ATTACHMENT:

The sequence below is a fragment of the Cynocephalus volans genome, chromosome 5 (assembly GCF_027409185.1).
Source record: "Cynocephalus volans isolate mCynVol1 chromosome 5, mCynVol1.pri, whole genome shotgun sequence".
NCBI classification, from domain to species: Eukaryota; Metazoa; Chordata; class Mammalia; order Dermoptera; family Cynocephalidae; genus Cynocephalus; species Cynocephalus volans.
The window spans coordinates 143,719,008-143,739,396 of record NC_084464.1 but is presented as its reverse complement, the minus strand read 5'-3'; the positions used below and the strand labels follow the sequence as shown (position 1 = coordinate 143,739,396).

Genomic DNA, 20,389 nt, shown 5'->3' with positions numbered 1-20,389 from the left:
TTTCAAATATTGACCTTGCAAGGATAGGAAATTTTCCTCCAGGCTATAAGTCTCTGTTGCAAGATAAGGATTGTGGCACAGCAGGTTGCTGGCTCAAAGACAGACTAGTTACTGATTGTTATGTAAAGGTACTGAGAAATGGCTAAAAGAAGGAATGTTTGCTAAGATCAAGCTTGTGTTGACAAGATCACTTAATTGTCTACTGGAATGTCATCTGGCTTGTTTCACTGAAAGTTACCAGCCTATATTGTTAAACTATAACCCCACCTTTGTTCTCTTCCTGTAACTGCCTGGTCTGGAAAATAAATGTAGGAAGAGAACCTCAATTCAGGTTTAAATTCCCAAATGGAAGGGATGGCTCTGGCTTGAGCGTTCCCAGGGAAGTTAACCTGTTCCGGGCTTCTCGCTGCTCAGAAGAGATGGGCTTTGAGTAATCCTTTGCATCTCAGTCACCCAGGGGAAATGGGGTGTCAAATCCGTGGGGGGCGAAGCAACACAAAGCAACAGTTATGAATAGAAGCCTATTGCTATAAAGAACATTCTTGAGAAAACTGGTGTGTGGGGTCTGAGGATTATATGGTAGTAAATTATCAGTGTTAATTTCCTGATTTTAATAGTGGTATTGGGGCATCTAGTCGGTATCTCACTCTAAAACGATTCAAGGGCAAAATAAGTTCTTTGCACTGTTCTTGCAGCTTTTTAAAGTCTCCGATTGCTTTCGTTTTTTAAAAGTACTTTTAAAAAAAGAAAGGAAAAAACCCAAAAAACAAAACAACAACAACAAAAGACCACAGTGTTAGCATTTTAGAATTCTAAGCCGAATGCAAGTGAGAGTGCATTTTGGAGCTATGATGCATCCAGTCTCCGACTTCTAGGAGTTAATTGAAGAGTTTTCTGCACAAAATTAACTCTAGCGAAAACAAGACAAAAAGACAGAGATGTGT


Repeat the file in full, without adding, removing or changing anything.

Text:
The sequence below is a fragment of the Cynocephalus volans genome, chromosome 5 (assembly GCF_027409185.1).
Source record: "Cynocephalus volans isolate mCynVol1 chromosome 5, mCynVol1.pri, whole genome shotgun sequence".
NCBI classification, from domain to species: Eukaryota; Metazoa; Chordata; class Mammalia; order Dermoptera; family Cynocephalidae; genus Cynocephalus; species Cynocephalus volans.
The window spans coordinates 143,719,008-143,739,396 of record NC_084464.1 but is presented as its reverse complement, the minus strand read 5'-3'; the positions used below and the strand labels follow the sequence as shown (position 1 = coordinate 143,739,396).

Genomic DNA, 20,389 nt, shown 5'->3' with positions numbered 1-20,389 from the left:
TTTCAAATATTGACCTTGCAAGGATAGGAAATTTTCCTCCAGGCTATAAGTCTCTGTTGCAAGATAAGGATTGTGGCACAGCAGGTTGCTGGCTCAAAGACAGACTAGTTACTGATTGTTATGTAAAGGTACTGAGAAATGGCTAAAAGAAGGAATGTTTGCTAAGATCAAGCTTGTGTTGACAAGATCACTTAATTGTCTACTGGAATGTCATCTGGCTTGTTTCACTGAAAGTTACCAGCCTATATTGTTAAACTATAACCCCACCTTTGTTCTCTTCCTGTAACTGCCTGGTCTGGAAAATAAATGTAGGAAGAGAACCTCAATTCAGGTTTAAATTCCCAAATGGAAGGGATGGCTCTGGCTTGAGCGTTCCCAGGGAAGTTAACCTGTTCCGGGCTTCTCGCTGCTCAGAAGAGATGGGCTTTGAGTAATCCTTTGCATCTCAGTCACCCAGGGGAAATGGGGTGTCAAATCCGTGGGGGGCGAAGCAACACAAAGCAACAGTTATGAATAGAAGCCTATTGCTATAAAGAACATTCTTGAGAAAACTGGTGTGTGGGGTCTGAGGATTATATGGTAGTAAATTATCAGTGTTAATTTCCTGATTTTAATAGTGGTATTGGGGCATCTAGTCGGTATCTCACTCTAAAACGATTCAAGGGCAAAATAAGTTCTTTGCACTGTTCTTGCAGCTTTTTAAAGTCTCCGATTGCTTTCGTTTTTTAAAAGTACTTTTAAAAAAAGAAAGGAAAAAACCCAAAAAACAAAACAACAACAACAAAAGACCACAGTGTTAGCATTTTAGAATTCTAAGCCGAATGCAAGTGAGAGTGCATTTTGGAGCTATGATGCATCCAGTCTCCGACTTCTAGGAGTTAATTGAAGAGTTTTCTGCACAAAATTAACTCTAGCGAAAACAAGACAAAAAGACAGAGATGTGT